Tuesday, September 18, 2012

Breathe to beat the blues

One of the most common and unsettling symptoms experienced by peri-menopausal and menopausal women is anxiety.

You may feel apprehensive and powerless, or may have a sense of impending danger, panic or doom, your heart rate increases, you start breathing rapidly, you may sweat even when the temperature outside hasn't increased, you may experience some trembling. You often feel weak or tired for no apparent reason.

Though yoga is a great cure for anxiety, some people cannot even contemplate attending a yoga class when they suffer from a paralyzing anxiety attack.

Pranayama (Yogic breathing techniques) can help you dispel anxiety and regain balance in your life.
If you can, try and go for a walk in the park or in the forest, avoid busy and crowded places, and when you find a nice spot, sit and practice this very simple and effective breathing exercise.
You can also practice Pranayama at home, but its effect will be stronger if you tap into the primal source of energy, nature. 

Spending 20 minutes a day in the sunlight and fresh air provides your body with vitamin D, a nutrient that affects depression and anxiety disorders, while correct breathing techniques relax the mind and body.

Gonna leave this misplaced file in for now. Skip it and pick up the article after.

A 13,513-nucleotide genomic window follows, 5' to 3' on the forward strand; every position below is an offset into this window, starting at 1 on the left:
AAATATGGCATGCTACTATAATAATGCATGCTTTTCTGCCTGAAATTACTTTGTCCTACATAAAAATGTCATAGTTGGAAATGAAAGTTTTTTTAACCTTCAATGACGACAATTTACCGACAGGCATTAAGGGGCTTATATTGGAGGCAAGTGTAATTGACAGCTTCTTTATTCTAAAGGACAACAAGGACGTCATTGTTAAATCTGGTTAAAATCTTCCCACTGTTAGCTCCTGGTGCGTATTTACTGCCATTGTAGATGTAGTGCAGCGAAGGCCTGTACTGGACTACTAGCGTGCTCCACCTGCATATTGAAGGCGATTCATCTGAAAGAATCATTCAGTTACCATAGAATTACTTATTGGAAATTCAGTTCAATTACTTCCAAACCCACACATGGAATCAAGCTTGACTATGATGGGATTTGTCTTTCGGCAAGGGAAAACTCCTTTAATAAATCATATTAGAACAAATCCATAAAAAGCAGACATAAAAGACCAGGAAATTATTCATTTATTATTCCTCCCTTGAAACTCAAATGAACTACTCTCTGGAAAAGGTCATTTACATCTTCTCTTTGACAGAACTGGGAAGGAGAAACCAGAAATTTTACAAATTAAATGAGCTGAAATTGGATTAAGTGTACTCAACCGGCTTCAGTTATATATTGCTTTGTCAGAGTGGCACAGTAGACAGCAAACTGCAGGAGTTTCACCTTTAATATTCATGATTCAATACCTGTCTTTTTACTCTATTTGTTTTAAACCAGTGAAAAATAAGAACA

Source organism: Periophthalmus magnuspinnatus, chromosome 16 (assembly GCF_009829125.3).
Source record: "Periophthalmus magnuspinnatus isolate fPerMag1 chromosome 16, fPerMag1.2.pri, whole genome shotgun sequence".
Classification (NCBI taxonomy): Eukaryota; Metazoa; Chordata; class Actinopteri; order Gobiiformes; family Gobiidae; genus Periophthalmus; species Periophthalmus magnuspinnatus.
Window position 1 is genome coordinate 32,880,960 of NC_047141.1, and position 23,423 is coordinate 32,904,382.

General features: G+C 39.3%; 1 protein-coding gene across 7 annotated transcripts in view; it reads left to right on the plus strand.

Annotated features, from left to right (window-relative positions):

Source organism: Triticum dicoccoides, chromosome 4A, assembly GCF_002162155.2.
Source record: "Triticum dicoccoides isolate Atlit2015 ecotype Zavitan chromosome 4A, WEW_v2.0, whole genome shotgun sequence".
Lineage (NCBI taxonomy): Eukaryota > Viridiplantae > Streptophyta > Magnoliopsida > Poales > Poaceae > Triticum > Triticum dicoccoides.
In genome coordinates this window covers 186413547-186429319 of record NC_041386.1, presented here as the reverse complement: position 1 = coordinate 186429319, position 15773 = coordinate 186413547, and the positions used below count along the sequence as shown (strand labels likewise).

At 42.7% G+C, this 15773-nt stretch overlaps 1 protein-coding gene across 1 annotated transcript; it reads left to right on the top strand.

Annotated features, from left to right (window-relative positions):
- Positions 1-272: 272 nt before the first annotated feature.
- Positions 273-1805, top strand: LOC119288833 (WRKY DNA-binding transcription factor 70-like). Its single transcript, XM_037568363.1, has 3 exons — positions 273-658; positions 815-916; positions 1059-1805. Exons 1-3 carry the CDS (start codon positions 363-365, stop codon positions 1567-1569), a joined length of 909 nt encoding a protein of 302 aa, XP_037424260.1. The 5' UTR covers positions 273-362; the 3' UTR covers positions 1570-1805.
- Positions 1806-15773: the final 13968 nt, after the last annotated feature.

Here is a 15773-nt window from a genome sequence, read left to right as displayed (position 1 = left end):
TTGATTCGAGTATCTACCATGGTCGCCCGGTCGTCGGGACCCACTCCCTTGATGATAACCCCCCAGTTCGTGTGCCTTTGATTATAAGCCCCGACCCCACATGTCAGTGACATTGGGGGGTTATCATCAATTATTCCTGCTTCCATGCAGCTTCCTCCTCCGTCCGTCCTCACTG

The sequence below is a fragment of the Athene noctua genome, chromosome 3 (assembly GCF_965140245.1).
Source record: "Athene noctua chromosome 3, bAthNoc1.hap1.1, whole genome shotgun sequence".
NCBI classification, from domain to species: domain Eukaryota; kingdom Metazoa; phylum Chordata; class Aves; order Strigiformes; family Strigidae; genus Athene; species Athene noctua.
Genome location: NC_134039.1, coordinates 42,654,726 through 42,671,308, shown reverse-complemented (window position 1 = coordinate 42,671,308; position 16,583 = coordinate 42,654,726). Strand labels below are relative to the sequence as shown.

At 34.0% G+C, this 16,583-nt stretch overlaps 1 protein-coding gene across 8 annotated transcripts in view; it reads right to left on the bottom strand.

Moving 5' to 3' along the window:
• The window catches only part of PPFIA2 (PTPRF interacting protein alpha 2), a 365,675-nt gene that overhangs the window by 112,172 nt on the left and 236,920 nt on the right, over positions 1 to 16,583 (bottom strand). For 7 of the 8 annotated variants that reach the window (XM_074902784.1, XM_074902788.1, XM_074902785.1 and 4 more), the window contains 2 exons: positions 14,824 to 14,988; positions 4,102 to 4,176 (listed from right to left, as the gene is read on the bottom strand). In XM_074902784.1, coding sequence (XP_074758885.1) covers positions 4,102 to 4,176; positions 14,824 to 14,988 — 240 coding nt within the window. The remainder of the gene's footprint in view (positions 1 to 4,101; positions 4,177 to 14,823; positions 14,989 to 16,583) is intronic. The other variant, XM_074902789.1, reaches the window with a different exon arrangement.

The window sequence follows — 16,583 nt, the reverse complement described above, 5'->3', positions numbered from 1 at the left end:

Nadi shodhana, or the sweet breath, is a simple form of alternate nostril breathing suitable for everyone. Nadi means channel and refers to the energy pathways through which prana flows. Shodhana means cleansing.
Nadi Shodhana calms the mind, soothes anxiety and stress, balances the left and right hemispheres of the brain, promotes clear thinking

Sit in a comfortable position. Close the right nostril with your right thumb and inhale through the left nostril. Do this to the count of four seconds.
Immediately close the left nostril with your right ring finger and little finger, and at the same time remove your thumb from the right nostril, and exhale through this nostril. Do this to the count of eight seconds. This completes a half round.
Inhale through the right nostril to the count of four seconds. Close the right nostril with your right thumb and exhale through the left nostril to the count of eight seconds. This completes one full round.

Start by doing three rounds, adding one per week..

Alternate nostril breathing should not be practiced if you have a cold or if your nasal passages are blocked in any way.

No comments:

Post a Comment